Aboriginal Ambles

© 2015, Barbara W. Beacham

“The petroglyphs told the story of an unusual event.”

A small knot of visitors trailed behind John Talking-Tall. Moose flies buzzed. Dubbed a land shark since both take large chunks of flesh.

The forest path opened by the lake. Scratched in stone, John’s peoples recorded their history. Rapt, the tourists listened to the Invasion of the Goat Snatchers. Lake waves lapped their Birenstocked-feet. The aroma of Deep Woods Off and sunscreen permeated the graveled beach.

“No photographs allowed.” John put up his hand. “My ancestors do not like to be disturbed.” The band of itchy, scratchy tourists fell in line as he herded them along the “Aboriginal Ambles” tours. Just like in the glossy brochure.

John’s wife and young son walked along the shore line. Stopping at the petroglyphs, she asked, “What would you like Mommy to scratch on the rock.” Her son’s face beamed. “Chickens. Chickens.” Taking out her Swiss army knife, she added figures to Adian’s farm/zoo.

{word count: 150}

@ phylor 2015

Advertisements

18 thoughts on “Aboriginal Ambles

  1. thecoastalquill July 23, 2015 / 11:22 am

    Hope no one tells John the truth…. he would be devastated. Great story!!!

    Like

    • phylor July 24, 2015 / 9:29 am

      Thanks!
      That would create family problems to be sure! I thought I’d put some whimsy in this time.

      Liked by 1 person

  2. Yolanda Renee July 21, 2015 / 9:21 pm

    Another opportunity to take the tourist, a time honored tradition! Well told!

    Like

    • phylor July 21, 2015 / 10:28 pm

      Thanks!
      I come from an area that now draws much of it’s income from tourism. And, it is definitely a time honoured tradition.

      Like

  3. afairymind July 21, 2015 / 7:35 pm

    Good story, Phylor! John is an enterprising type, it would seem. And there’ll always be a stream of gullible tourists ready and waiting to be fleeced. :)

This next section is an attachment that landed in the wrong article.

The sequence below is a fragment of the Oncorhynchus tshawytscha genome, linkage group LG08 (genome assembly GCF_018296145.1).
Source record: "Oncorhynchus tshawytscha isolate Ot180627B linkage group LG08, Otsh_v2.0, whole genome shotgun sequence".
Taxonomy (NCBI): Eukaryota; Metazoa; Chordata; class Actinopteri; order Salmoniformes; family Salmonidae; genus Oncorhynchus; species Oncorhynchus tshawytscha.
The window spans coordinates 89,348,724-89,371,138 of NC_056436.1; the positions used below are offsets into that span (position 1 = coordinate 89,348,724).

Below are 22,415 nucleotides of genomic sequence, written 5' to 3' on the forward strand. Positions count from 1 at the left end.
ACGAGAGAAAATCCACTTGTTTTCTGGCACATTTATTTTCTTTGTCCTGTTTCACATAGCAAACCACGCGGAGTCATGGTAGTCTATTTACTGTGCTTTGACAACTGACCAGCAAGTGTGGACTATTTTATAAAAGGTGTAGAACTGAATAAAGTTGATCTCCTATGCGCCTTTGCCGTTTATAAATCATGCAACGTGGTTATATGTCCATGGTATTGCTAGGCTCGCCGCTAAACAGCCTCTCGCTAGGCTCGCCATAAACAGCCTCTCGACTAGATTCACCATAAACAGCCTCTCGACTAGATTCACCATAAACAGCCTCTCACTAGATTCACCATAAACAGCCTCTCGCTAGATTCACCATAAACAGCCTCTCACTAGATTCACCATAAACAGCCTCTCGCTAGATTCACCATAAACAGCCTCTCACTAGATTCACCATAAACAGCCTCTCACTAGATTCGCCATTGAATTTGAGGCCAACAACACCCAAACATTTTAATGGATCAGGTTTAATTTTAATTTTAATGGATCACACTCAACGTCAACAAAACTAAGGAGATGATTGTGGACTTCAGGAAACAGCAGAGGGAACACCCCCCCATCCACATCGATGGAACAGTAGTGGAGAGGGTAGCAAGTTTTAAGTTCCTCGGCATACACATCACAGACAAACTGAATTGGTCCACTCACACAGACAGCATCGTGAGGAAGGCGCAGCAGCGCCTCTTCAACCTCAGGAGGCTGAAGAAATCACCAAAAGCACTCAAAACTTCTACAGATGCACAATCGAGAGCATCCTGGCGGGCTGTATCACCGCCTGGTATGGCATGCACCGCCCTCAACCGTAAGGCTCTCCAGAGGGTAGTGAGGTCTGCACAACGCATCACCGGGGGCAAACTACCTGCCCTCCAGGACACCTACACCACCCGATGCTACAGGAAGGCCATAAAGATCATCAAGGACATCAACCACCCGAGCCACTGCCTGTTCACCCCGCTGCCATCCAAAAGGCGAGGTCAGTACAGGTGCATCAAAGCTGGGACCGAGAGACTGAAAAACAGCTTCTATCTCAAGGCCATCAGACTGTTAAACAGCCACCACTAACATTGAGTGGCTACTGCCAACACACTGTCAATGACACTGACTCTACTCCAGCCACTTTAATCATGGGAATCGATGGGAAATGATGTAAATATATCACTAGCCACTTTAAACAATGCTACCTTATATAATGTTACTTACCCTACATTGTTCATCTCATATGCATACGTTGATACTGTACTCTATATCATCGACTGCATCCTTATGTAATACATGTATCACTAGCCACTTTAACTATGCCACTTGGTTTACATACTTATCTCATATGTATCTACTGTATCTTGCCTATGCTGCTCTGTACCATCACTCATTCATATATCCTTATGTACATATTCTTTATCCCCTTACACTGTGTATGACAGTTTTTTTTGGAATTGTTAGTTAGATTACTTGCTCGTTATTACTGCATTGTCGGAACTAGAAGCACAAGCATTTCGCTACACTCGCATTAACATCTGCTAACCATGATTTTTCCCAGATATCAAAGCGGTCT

Like

    • phylor July 21, 2015 / 10:24 pm

      Thanks.
      When a place is described as needing to rely on tourism, well . . . .

      Liked by 1 person

  4. ansumani July 21, 2015 / 12:40 pm

    I guess they were carrying on the tradition….Nice one.

    Like

    • phylor July 21, 2015 / 10:11 pm

      Thanks.
      I thought it would make for a humourous end to the story.

      Like

  5. Priceless Joy July 21, 2015 / 12:06 pm

    Loved the story Phylor. The petroglyphs were just scratches in the rock with a Swiss Army knife. Either that or she desecrated the petroglyphs.

    Like

    • phylor July 21, 2015 / 10:11 pm

      I thought it would be funny if the petroglyphs were really just pictures John’s wife made for their son. New meaning to the term “tourist” trap.

      Liked by 1 person

  6. babso2you July 21, 2015 / 11:09 am

    What an ending! Loved your story Phylor! Thanks for another excellent contribution and be well… ^..^

    Like

    • phylor July 21, 2015 / 11:28 am

      Thank you. Fun prompt to work to.
      There are sacred Mi’kmaq petroglyphs in my favourite Canadian national park. Only a very few people are allowed to see the site every year. The location is not generally known to keep the petroglyphs safe.

      Liked by 1 person

      • babso2you July 21, 2015 / 12:26 pm

        At the site where we saw these petroglyphs, people had vandalized areas. This makes me really angry that idiots have to scratch their names or spray paint history.

        Like

        • phylor July 21, 2015 / 10:34 pm

          It makes me angry too when people deface important historic/cultural sites such as petroglyphs.

          Liked by 1 person

            • phylor July 25, 2015 / 5:59 am

              Then there is spray paint in natural settings! Oh, I feel a rant coming on.

              Liked by 1 person

              • babso2you July 25, 2015 / 12:40 pm

                We went to the ruins of an old hotel built in the late 1800’s. Folks used the historic site for a paint ball gun fight. Sad…

                Like

I love dialogue. Do you?

Fill in your details below or click an icon to log in:

WordPress.com Logo

You are commenting using your WordPress.com account. Log Out / Change )

Twitter picture

You are commenting using your Twitter account. Log Out / Change )

Facebook photo

You are commenting using your Facebook account. Log Out / Change )

Google+ photo

You are commenting using your Google+ account. Log Out / Change )

Connecting to %s